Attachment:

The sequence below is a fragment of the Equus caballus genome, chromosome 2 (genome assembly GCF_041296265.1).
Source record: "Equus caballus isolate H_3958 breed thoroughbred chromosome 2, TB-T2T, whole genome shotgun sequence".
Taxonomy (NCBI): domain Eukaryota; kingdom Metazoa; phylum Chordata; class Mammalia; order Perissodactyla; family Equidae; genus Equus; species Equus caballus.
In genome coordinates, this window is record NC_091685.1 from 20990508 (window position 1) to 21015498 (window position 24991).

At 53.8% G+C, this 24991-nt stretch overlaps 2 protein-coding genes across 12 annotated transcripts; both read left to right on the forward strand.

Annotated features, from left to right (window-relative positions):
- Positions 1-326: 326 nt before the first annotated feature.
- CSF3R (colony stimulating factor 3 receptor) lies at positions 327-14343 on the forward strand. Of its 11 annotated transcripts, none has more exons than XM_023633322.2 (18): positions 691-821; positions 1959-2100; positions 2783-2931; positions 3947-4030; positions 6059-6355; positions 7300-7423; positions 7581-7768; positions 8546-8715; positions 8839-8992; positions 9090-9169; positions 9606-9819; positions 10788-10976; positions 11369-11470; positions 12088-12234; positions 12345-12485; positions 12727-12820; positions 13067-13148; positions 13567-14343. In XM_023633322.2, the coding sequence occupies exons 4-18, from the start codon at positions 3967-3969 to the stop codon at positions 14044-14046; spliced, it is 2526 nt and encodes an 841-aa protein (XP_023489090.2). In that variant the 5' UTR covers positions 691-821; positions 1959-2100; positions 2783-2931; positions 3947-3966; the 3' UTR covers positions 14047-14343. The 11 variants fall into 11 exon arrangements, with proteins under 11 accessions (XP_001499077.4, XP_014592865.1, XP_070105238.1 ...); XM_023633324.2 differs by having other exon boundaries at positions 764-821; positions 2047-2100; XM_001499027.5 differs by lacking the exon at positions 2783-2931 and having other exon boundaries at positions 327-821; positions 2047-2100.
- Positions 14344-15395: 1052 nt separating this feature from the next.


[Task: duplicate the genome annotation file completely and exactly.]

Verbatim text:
The sequence below is a fragment of the Equus caballus genome, chromosome 2 (genome assembly GCF_041296265.1).
Source record: "Equus caballus isolate H_3958 breed thoroughbred chromosome 2, TB-T2T, whole genome shotgun sequence".
Taxonomy (NCBI): domain Eukaryota; kingdom Metazoa; phylum Chordata; class Mammalia; order Perissodactyla; family Equidae; genus Equus; species Equus caballus.
In genome coordinates, this window is record NC_091685.1 from 20990508 (window position 1) to 21015498 (window position 24991).

At 53.8% G+C, this 24991-nt stretch overlaps 2 protein-coding genes across 12 annotated transcripts; both read left to right on the forward strand.

Annotated features, from left to right (window-relative positions):
- Positions 1-326: 326 nt before the first annotated feature.
- CSF3R (colony stimulating factor 3 receptor) lies at positions 327-14343 on the forward strand. Of its 11 annotated transcripts, none has more exons than XM_023633322.2 (18): positions 691-821; positions 1959-2100; positions 2783-2931; positions 3947-4030; positions 6059-6355; positions 7300-7423; positions 7581-7768; positions 8546-8715; positions 8839-8992; positions 9090-9169; positions 9606-9819; positions 10788-10976; positions 11369-11470; positions 12088-12234; positions 12345-12485; positions 12727-12820; positions 13067-13148; positions 13567-14343. In XM_023633322.2, the coding sequence occupies exons 4-18, from the start codon at positions 3967-3969 to the stop codon at positions 14044-14046; spliced, it is 2526 nt and encodes an 841-aa protein (XP_023489090.2). In that variant the 5' UTR covers positions 691-821; positions 1959-2100; positions 2783-2931; positions 3947-3966; the 3' UTR covers positions 14047-14343. The 11 variants fall into 11 exon arrangements, with proteins under 11 accessions (XP_001499077.4, XP_014592865.1, XP_070105238.1 ...); XM_023633324.2 differs by having other exon boundaries at positions 764-821; positions 2047-2100; XM_001499027.5 differs by lacking the exon at positions 2783-2931 and having other exon boundaries at positions 327-821; positions 2047-2100.
- Positions 14344-15395: 1052 nt separating this feature from the next.